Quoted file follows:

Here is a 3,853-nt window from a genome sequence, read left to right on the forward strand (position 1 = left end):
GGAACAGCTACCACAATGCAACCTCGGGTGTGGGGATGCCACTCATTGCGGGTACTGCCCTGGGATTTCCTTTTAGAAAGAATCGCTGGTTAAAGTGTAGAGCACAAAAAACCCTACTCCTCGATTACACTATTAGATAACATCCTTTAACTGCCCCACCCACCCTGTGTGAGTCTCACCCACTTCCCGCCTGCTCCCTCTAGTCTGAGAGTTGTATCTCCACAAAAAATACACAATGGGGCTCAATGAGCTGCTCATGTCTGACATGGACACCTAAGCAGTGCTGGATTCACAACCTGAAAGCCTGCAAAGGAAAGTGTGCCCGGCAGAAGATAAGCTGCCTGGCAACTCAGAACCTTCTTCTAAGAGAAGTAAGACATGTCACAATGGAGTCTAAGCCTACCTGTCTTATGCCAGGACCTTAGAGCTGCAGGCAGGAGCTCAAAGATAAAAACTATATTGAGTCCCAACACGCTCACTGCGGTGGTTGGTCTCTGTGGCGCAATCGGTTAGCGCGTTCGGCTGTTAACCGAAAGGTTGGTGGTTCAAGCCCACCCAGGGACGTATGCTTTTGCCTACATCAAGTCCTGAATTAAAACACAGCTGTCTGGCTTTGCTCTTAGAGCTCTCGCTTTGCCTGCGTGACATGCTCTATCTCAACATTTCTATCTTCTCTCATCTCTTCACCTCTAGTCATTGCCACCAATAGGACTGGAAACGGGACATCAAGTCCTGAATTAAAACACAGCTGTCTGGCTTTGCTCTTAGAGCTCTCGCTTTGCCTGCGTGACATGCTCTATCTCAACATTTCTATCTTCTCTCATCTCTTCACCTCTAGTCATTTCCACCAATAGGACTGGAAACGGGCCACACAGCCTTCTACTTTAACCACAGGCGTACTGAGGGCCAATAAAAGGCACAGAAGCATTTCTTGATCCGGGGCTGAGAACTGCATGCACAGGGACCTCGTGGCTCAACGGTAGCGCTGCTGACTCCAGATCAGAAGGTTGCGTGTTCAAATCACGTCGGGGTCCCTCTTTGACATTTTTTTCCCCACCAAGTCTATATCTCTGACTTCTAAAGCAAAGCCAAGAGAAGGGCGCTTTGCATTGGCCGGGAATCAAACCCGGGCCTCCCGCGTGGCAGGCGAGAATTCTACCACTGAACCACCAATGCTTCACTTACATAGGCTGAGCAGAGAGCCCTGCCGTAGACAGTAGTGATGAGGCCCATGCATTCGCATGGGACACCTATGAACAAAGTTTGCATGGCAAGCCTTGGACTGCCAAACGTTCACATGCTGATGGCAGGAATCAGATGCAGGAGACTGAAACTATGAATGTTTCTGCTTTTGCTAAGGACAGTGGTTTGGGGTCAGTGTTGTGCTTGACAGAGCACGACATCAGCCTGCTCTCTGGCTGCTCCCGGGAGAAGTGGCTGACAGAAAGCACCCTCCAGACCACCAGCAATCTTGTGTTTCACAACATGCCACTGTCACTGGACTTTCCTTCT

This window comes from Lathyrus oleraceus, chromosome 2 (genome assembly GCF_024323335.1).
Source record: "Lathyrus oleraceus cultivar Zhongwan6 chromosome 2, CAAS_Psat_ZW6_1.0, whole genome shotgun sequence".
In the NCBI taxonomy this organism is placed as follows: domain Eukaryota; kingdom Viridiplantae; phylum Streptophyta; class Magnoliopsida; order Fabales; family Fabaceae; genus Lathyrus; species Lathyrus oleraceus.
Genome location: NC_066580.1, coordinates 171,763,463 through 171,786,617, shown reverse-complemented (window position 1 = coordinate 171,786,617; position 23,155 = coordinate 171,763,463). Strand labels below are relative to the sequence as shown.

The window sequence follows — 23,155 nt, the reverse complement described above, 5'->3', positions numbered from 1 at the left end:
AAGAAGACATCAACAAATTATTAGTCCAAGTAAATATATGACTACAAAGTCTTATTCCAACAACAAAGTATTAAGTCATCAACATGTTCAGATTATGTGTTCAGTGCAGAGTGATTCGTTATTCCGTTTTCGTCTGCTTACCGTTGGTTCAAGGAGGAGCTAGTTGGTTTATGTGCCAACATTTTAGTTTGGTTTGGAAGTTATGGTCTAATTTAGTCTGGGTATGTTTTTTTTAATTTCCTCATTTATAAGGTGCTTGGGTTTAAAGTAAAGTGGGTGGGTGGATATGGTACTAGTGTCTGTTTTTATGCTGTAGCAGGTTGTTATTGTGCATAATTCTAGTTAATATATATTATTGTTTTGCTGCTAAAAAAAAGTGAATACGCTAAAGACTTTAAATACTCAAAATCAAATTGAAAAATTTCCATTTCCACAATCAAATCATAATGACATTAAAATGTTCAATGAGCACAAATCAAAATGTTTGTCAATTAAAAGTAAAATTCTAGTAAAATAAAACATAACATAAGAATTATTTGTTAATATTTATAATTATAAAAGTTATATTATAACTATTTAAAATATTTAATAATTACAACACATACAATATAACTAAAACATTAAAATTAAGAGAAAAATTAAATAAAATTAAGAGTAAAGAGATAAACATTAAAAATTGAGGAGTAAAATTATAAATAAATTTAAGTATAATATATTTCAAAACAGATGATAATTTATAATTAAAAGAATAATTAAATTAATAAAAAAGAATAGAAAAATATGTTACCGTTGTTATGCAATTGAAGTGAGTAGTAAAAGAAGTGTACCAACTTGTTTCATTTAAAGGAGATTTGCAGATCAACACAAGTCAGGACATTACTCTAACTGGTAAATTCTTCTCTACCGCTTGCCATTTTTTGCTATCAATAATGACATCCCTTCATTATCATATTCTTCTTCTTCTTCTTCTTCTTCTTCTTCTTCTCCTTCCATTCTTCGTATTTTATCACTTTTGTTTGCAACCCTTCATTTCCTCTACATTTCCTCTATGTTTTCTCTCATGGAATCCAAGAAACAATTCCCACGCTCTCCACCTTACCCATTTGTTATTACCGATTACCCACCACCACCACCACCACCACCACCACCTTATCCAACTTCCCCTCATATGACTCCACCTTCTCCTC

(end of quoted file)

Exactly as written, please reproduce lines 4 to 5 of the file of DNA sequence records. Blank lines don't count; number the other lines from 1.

Source record: "Lathyrus oleraceus cultivar Zhongwan6 chromosome 2, CAAS_Psat_ZW6_1.0, whole genome shotgun sequence".
In the NCBI taxonomy this organism is placed as follows: domain Eukaryota; kingdom Viridiplantae; phylum Streptophyta; class Magnoliopsida; order Fabales; family Fabaceae; genus Lathyrus; species Lathyrus oleraceus.